New Technologies for the Studio Artist

by Carolyn Edlund

Are you using high tech to boost productivity and increase your options in the studio?


Guillotine made with 3D printing by Nathan Sharratt. Read about this technique at

Guillotine made with 3D printing technology by artist Nathan Sharratt, student at Ernest G. Welch School of Art & Design, Georgia State University. Displayed at Aqua Art Miami, 2015


I’ve long been fascinated with 3D printing, and how this quickly evolving technology can be used creatively by artists. I contacted Avi Reichental, TED Talk speaker and founder of Xponential Works who is a nationally known expert on the subject for more information on how it works. He suggests using the term “digital fabrication” which is more comprehensive, and includes a host of technologies that are both additive (such as 3D printing) and subtractive (think CNC routing and laser cutting).

Do these processes sound like foreign concepts? They may not be the first techniques you consider when making your art. However, technology continues to develop more ways to create faster and better. These tools will soon be so widespread and accepted that artists may readily gravitate to them in their creative practice.

What does digital fabrication do? How can an entrepreneur, specifically a visual artist, embrace the technology at this time?

“Artists can design in 3D using a variety of mediums,” said Reichental. “There are almost 100 mediums to choose from, including plastics, metal, wood/polymer, paper, and even food. These require the artist to become familiar with the sculpting software that is required for the printing process. Secondly, the artist should know how to scan existing art through 3D scanning devices.”

The range of print capabilities is growing to include printing in multi-color, he explains. This will produce pieces that range from being rigid to very elastic.

“Your ideas and designs can be produced by third party on demand service bureaus, or you might consider investing in a 3D printer yourself,” he adds. “It can be useful as a learning tool considering that at this time simple printers are available for as little as $300. This technology can be used for making prototypes either for larger artwork or for producing components.”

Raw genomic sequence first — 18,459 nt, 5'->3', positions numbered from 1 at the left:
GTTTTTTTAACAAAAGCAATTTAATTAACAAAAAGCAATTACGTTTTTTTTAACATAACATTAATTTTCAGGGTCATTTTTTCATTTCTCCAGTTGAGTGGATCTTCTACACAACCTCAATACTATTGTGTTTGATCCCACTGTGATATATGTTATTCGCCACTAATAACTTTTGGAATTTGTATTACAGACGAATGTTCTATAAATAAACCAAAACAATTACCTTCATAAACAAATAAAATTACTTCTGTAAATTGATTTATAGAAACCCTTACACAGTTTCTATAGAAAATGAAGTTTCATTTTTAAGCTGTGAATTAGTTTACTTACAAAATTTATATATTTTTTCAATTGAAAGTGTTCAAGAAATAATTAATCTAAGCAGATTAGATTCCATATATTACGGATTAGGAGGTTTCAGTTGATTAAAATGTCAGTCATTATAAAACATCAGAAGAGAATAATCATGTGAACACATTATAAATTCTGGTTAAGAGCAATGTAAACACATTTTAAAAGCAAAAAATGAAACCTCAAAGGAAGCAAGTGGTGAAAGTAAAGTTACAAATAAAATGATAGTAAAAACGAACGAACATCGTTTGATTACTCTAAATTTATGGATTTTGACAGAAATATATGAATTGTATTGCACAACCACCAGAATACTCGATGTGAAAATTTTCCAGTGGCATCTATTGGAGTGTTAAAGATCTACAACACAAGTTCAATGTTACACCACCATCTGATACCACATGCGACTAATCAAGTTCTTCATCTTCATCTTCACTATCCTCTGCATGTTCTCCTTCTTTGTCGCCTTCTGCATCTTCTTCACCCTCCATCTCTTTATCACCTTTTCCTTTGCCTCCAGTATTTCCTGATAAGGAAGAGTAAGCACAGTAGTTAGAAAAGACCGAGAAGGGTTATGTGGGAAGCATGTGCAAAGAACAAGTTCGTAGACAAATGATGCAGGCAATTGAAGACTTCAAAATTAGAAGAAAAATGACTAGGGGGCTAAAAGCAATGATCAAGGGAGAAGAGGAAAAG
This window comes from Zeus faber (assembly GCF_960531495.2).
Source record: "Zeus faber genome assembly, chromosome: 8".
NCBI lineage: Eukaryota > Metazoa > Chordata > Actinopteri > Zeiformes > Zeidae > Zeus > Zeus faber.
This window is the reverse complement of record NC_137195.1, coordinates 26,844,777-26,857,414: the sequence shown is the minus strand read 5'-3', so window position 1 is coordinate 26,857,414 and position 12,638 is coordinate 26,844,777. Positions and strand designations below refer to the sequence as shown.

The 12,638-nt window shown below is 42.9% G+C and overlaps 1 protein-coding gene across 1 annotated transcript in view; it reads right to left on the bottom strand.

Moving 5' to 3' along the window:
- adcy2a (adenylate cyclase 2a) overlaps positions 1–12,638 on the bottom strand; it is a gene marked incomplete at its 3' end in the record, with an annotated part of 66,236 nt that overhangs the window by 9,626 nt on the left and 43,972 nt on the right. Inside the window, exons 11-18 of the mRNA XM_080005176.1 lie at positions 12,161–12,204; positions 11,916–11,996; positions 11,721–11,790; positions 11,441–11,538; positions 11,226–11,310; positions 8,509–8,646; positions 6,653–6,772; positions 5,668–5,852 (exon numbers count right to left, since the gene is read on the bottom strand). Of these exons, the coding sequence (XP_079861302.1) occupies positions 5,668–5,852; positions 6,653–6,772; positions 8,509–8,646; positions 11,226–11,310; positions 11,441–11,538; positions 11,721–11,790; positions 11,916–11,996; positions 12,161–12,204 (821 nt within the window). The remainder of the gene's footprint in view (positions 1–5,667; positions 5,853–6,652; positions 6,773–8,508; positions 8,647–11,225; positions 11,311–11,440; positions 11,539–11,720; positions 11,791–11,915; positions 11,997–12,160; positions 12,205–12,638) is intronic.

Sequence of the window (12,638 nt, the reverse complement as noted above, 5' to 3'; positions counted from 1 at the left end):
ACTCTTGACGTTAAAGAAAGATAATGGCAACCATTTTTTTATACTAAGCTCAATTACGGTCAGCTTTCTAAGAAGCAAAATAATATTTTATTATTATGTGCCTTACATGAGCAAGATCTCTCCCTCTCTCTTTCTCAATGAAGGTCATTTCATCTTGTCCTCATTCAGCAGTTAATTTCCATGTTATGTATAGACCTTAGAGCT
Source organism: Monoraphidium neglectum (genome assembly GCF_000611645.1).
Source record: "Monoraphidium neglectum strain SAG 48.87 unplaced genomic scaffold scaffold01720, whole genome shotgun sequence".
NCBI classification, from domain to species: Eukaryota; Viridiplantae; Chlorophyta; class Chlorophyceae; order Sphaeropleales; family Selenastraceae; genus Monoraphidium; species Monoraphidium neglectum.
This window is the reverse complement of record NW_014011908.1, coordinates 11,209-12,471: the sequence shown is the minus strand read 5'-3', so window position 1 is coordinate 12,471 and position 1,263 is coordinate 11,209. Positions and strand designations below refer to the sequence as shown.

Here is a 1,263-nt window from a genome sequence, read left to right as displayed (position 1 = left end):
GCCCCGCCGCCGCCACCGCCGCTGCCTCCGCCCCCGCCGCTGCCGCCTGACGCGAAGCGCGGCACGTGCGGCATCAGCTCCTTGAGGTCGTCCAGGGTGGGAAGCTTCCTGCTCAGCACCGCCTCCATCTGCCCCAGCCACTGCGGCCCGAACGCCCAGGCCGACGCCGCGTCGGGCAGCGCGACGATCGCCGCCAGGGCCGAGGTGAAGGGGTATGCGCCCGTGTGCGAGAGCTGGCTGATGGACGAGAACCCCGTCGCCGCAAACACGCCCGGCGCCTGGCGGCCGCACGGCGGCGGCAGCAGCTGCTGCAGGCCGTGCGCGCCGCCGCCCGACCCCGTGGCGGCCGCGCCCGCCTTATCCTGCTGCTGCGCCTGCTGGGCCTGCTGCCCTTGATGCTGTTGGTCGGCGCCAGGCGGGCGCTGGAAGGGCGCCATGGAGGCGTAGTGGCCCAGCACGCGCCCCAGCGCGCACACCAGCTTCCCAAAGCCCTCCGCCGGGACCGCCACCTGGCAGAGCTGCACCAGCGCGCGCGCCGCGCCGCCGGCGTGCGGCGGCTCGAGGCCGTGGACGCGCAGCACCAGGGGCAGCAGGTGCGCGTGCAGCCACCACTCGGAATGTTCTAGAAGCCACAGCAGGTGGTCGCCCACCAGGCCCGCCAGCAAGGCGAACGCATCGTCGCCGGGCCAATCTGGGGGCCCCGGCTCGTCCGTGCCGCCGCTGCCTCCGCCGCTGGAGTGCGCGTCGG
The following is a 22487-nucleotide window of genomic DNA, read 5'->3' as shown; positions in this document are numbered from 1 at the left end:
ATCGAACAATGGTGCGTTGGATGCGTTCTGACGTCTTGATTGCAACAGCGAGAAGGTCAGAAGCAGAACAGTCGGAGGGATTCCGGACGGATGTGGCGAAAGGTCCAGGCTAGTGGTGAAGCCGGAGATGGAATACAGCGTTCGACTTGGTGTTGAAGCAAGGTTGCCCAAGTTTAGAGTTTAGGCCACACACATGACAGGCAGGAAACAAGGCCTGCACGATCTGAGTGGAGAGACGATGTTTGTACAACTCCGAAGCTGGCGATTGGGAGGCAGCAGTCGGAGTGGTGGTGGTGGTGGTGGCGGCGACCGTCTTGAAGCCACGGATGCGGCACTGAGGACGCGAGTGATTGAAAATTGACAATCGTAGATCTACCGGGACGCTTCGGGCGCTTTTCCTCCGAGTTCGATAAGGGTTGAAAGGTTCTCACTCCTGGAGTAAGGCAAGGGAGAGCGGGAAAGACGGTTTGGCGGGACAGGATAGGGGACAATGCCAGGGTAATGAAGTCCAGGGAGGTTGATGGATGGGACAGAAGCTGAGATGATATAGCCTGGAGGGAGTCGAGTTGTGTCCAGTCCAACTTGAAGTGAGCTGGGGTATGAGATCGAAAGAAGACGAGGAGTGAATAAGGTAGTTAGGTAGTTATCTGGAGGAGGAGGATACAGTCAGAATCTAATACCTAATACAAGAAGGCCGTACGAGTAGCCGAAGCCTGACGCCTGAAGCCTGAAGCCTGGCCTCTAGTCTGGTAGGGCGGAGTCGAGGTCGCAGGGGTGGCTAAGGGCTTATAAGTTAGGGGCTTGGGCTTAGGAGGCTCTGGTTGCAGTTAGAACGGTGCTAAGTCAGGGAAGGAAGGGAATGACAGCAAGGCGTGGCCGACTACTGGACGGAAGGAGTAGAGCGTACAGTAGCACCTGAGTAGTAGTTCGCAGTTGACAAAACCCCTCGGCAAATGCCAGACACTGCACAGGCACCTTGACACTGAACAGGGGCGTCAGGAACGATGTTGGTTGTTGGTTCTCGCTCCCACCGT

High Tech for the Studio

Elaborate 3D printers can range in price from $5,000 to $10,000. Therefore, Reichental suggests that artists collaborate or purchase the equipment for use by a group. Prices will drop as technology becomes more advanced and mainstream. One currently popular personal-sized printer is the GlowForge.  Their range of 3D printing equipment has prices currently ranging from $2,495 – $5,995.


Jewelry components made using 3D printing by Shapeways. REad about 3D printing for artists at

Jewelry components made using 3D printing by Shapeways


Even without equipment in your own studio, you have options. Design ideas can be created using 3D printing through a service such as Shapeways, which offers a huge range of options. Shapeways spokesperson Mansee Muzumdar describes their service as “print on demand” and explains that they can be used as a manufacturer of component parts that the artist will use in projects. And, they also offer e-commerce through a marketplace that sells 3D printed goods for the artist if they desire.

“Creating component parts is a large part of what we do,” she says. “About 40% of the print-on-demand work that we do is sold in the online marketplace and 60% is private work.”

Shapeways also frequently produces prototypes for artists, for example in jewelry designs. The model is first built in plastic, and is ready for approval by the artist. This saves a considerable amount on materials costs. After approval is given, the provider can produce in precious metals or whatever else is required. This becomes a super efficient process for artists who are looking to make customized designs.


Have you ever used “digital fabrication” in your own studio practice for producing finished work or components? What techniques do you employ?



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  1. Thanks Carolyn for this informative article. I have been investigating 3D printing technology this week. The timing of this is perfect!

    • Hi Kathy, Check back in next Tuesday, because we will be sharing specific examples of how artists we know are using 3D printing in their own studios!

  2. This was a great article Carolyn. I use 3d printing in 2 of my businesses and it has become our go to design options and we have been able to expand both companies. We use resin, plastic and wax. I hope to see it expand even more in the future.

    • It’s a great way to leverage your designs and make them in production, so I can easily see why this allows you to expand. This type of efficiency makes for faster turnaround, and higher profit margins!

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